A study of the dying brain shows that the line between life and death can become very blurred.

A study of the dying brain shows that the line between life and death can become very blurred.

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Study: The line between life and death may be less clear than previously thought

A new study of the dying brain suggests that the line between life and death may be less clear than previously thought. Researchers studied several patients who were taken off life support.

For several years, Jimoh Borjigin, a professor of neurology at the University of Michigan, has been concerned with the question of what happens to us when we die.

Evidence is already emerging that even complete brain death may someday be reversible. In 2019, Yale University scientists extracted the brains of pigs that had been beheaded at a commercial slaughterhouse four hours earlier. They then perfused the brain with a special cocktail of drugs and synthetic blood for six hours. Amazingly, some brain cells began to show metabolic activity again, and some synapses even began to fire.

Scans of the pigs’ brains did not reveal the widespread electrical activity we typically associate with sensation or consciousness. But the fact that there was any activity at all suggests that the boundaries of life may one day extend much further into the realm of death than most scientists currently realize.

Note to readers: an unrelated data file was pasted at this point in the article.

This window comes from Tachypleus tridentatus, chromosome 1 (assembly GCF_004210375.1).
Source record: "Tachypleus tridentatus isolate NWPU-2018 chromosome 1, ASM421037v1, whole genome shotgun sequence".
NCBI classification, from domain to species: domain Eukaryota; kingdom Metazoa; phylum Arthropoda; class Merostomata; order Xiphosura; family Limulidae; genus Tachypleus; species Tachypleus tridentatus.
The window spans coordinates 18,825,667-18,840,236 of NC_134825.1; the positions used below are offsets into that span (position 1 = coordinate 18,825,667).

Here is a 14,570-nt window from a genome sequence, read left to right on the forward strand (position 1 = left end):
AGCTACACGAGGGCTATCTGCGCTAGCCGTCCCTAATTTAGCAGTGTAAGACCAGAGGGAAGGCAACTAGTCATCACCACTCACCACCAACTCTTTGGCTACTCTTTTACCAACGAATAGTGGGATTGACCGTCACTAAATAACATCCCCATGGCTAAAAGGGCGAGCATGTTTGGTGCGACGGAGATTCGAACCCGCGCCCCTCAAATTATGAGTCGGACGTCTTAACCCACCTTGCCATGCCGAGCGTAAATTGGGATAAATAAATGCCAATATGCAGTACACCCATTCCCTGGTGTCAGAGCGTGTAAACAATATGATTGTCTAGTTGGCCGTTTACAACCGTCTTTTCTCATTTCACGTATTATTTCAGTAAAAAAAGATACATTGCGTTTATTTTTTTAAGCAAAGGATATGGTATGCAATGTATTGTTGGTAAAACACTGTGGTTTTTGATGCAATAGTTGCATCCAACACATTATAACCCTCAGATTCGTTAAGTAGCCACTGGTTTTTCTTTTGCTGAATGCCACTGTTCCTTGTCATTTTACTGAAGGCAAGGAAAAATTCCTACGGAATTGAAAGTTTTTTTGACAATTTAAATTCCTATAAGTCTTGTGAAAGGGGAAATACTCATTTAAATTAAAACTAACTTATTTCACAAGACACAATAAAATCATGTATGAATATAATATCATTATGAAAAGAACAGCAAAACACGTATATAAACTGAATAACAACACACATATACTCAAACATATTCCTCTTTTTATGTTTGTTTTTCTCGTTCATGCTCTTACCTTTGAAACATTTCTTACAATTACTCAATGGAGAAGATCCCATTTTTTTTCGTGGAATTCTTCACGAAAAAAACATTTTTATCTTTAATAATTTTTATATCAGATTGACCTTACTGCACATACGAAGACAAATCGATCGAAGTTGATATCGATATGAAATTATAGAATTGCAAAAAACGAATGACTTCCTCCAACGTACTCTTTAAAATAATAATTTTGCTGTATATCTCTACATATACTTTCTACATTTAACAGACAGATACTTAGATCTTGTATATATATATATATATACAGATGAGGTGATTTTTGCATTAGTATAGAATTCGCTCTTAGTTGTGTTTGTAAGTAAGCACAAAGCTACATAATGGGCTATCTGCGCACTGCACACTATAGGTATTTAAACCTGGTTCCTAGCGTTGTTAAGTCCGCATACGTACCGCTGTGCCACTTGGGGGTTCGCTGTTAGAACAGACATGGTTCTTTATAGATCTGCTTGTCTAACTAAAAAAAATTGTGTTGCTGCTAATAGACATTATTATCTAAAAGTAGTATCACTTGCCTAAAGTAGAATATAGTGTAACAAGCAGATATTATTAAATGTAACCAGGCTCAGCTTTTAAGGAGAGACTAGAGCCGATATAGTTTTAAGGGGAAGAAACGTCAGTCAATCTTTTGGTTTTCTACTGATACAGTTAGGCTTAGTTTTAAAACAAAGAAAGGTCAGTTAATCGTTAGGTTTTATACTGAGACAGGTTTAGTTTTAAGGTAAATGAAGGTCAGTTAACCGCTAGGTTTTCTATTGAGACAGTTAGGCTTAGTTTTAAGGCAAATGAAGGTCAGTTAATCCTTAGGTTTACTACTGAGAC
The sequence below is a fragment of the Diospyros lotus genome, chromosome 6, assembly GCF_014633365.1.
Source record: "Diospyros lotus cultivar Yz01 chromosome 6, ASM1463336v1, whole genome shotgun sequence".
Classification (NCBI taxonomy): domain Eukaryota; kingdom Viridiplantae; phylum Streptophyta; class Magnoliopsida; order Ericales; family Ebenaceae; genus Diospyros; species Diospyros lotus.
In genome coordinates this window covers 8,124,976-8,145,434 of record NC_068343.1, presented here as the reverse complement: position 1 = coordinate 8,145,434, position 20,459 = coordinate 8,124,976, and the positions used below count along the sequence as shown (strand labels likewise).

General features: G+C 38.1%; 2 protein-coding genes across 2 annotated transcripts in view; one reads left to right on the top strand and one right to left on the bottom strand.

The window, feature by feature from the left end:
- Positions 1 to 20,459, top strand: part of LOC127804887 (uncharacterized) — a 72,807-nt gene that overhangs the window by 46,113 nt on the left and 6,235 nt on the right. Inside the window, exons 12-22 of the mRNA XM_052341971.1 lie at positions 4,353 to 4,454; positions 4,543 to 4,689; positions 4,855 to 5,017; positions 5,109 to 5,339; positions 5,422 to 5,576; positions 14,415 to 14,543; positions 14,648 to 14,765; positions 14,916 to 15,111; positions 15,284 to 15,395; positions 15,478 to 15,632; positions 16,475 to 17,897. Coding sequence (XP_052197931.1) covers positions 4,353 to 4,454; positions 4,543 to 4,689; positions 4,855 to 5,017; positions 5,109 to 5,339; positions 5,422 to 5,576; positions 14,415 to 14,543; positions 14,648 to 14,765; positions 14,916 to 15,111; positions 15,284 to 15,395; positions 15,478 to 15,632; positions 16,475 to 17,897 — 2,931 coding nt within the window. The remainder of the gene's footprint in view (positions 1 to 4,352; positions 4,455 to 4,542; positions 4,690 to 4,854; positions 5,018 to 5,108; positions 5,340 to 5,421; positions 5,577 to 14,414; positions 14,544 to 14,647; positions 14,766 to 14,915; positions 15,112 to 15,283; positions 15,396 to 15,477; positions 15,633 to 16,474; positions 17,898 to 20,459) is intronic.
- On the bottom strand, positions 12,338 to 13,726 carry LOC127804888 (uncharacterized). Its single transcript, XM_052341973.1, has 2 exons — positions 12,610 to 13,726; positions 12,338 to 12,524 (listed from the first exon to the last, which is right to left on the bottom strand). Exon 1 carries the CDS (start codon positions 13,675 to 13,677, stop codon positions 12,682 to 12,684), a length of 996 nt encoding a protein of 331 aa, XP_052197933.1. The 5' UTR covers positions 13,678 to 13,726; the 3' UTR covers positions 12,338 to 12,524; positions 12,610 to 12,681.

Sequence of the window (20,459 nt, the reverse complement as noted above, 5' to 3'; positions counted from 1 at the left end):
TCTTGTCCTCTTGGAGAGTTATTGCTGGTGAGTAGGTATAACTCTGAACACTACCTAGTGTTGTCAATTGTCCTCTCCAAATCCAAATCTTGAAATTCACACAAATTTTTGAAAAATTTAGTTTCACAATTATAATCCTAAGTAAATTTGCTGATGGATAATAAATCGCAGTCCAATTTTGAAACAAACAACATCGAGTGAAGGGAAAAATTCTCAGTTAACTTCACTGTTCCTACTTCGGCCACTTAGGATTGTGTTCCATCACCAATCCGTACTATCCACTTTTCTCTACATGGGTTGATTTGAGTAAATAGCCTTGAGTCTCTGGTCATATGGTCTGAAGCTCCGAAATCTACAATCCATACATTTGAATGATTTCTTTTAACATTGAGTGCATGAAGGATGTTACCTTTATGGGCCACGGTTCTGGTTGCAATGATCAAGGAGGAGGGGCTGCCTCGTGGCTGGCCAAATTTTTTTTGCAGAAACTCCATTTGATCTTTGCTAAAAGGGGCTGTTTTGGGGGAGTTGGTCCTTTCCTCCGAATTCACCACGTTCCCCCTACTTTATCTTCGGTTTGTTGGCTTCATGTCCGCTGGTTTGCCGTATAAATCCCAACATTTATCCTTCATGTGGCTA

Other major areas of research into near-death experiences are ongoing. Scientists are working on many questions related to near-death experiences. One is whether people with a history of trauma or those with more creative thinking have these experiences more often than the general population. The other is about the evolutionary biology of near-death experiences. Researchers speculate that this may be a form of a phenomenon known as thanatosis, in which creatures across the animal kingdom feign death to avoid mortal danger.

Other researchers have suggested that the burst of electrical activity in the moments after cardiac arrest is just the last fit of a dying brain, or have hypothesized that it is the brain’s last attempt to restart itself, like starting an engine while running. Writes about this Guardian.

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